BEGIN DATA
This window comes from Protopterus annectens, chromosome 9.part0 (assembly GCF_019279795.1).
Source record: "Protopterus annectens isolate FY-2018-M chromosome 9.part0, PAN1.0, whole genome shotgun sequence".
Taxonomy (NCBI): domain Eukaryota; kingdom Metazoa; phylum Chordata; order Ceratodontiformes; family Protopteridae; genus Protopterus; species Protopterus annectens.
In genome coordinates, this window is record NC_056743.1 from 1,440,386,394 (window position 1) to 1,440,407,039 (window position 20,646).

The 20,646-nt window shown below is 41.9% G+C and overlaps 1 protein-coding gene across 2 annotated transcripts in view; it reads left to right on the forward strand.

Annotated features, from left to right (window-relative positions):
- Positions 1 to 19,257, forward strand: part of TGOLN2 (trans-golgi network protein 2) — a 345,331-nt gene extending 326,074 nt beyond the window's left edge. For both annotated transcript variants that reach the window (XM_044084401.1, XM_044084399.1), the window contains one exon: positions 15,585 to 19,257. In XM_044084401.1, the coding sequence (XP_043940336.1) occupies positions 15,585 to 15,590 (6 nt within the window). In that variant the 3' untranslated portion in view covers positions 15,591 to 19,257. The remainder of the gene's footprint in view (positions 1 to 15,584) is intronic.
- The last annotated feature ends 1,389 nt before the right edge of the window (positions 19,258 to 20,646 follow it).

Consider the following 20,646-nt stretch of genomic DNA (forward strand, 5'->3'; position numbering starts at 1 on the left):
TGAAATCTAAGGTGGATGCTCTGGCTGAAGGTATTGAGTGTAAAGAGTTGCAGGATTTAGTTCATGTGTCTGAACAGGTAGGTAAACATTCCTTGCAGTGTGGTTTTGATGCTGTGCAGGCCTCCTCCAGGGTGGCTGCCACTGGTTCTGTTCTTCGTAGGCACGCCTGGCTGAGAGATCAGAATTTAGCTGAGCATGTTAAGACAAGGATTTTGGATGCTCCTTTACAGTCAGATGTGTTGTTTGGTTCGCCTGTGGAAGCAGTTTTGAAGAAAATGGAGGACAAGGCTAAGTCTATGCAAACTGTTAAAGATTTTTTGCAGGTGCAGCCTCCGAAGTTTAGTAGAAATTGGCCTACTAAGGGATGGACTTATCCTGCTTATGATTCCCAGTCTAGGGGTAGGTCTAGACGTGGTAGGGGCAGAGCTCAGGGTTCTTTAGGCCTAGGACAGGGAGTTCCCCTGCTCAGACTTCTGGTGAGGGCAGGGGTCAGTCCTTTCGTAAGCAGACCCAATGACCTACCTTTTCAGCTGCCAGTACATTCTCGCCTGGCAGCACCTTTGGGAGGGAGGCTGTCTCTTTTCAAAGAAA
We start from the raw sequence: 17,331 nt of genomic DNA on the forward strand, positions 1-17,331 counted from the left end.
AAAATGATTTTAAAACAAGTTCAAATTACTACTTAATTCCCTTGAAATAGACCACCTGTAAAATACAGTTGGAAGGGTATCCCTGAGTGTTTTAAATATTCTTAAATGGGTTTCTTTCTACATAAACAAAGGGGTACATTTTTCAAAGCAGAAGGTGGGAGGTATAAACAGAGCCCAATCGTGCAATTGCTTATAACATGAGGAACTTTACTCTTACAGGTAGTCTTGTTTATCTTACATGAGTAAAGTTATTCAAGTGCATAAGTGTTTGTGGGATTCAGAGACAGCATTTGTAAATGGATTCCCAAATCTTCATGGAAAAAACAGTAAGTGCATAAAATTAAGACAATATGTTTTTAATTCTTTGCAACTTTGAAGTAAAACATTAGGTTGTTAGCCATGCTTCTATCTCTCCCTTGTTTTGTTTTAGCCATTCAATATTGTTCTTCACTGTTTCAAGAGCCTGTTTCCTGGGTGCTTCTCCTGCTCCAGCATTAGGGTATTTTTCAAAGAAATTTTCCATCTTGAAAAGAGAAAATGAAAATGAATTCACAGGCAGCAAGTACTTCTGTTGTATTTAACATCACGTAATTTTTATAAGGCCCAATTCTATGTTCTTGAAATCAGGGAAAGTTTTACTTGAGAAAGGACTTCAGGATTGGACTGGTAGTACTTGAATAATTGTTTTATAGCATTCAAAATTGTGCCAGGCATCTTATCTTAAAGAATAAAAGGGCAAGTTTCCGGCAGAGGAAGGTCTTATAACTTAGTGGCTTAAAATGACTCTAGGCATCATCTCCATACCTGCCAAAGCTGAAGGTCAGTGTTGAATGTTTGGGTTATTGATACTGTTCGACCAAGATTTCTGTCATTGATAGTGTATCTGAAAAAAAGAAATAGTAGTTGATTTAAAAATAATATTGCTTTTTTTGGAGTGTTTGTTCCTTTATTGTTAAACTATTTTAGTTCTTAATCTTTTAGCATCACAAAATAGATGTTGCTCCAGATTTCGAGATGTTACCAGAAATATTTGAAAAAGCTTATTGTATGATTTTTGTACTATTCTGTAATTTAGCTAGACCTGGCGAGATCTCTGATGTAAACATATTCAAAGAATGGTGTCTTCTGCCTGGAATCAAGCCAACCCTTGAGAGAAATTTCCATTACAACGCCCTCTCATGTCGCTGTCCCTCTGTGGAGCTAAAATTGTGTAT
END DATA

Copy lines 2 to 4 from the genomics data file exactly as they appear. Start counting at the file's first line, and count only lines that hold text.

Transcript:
Source record: "Protopterus annectens isolate FY-2018-M chromosome 9.part0, PAN1.0, whole genome shotgun sequence".
Taxonomy (NCBI): domain Eukaryota; kingdom Metazoa; phylum Chordata; order Ceratodontiformes; family Protopteridae; genus Protopterus; species Protopterus annectens.
In genome coordinates, this window is record NC_056743.1 from 1,440,386,394 (window position 1) to 1,440,407,039 (window position 20,646).